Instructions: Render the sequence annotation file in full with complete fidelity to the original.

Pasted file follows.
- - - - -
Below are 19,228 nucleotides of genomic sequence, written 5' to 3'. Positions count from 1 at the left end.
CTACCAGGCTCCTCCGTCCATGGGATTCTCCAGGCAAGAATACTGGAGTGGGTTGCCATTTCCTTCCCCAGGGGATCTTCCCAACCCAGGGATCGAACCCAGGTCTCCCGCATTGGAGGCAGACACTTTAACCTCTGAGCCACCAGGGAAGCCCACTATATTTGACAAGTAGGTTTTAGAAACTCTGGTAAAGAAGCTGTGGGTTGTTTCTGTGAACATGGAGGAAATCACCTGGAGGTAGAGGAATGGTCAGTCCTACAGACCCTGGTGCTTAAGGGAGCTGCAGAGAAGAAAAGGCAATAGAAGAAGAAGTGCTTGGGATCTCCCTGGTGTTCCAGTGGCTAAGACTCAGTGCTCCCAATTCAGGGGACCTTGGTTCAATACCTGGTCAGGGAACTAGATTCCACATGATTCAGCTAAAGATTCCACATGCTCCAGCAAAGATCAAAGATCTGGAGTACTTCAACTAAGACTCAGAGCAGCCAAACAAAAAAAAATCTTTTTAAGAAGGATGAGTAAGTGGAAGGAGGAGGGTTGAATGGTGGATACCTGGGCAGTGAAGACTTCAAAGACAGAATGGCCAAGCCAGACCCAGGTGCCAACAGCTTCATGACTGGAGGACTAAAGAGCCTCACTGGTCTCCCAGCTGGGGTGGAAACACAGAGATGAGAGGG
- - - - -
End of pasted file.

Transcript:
Below are 19,228 nucleotides of genomic sequence, written 5' to 3'. Positions count from 1 at the left end.
CTACCAGGCTCCTCCGTCCATGGGATTCTCCAGGCAAGAATACTGGAGTGGGTTGCCATTTCCTTCCCCAGGGGATCTTCCCAACCCAGGGATCGAACCCAGGTCTCCCGCATTGGAGGCAGACACTTTAACCTCTGAGCCACCAGGGAAGCCCACTATATTTGACAAGTAGGTTTTAGAAACTCTGGTAAAGAAGCTGTGGGTTGTTTCTGTGAACATGGAGGAAATCACCTGGAGGTAGAGGAATGGTCAGTCCTACAGACCCTGGTGCTTAAGGGAGCTGCAGAGAAGAAAAGGCAATAGAAGAAGAAGTGCTTGGGATCTCCCTGGTGTTCCAGTGGCTAAGACTCAGTGCTCCCAATTCAGGGGACCTTGGTTCAATACCTGGTCAGGGAACTAGATTCCACATGATTCAGCTAAAGATTCCACATGCTCCAGCAAAGATCAAAGATCTGGAGTACTTCAACTAAGACTCAGAGCAGCCAAACAAAAAAAAATCTTTTTAAGAAGGATGAGTAAGTGGAAGGAGGAGGGTTGAATGGTGGATACCTGGGCAGTGAAGACTTCAAAGACAGAATGGCCAAGCCAGACCCAGGTGCCAACAGCTTCATGACTGGAGGACTAAAGAGCCTCACTGGTCTCCCAGCTGGGGTGGAAACACAGAGATGAGAGGG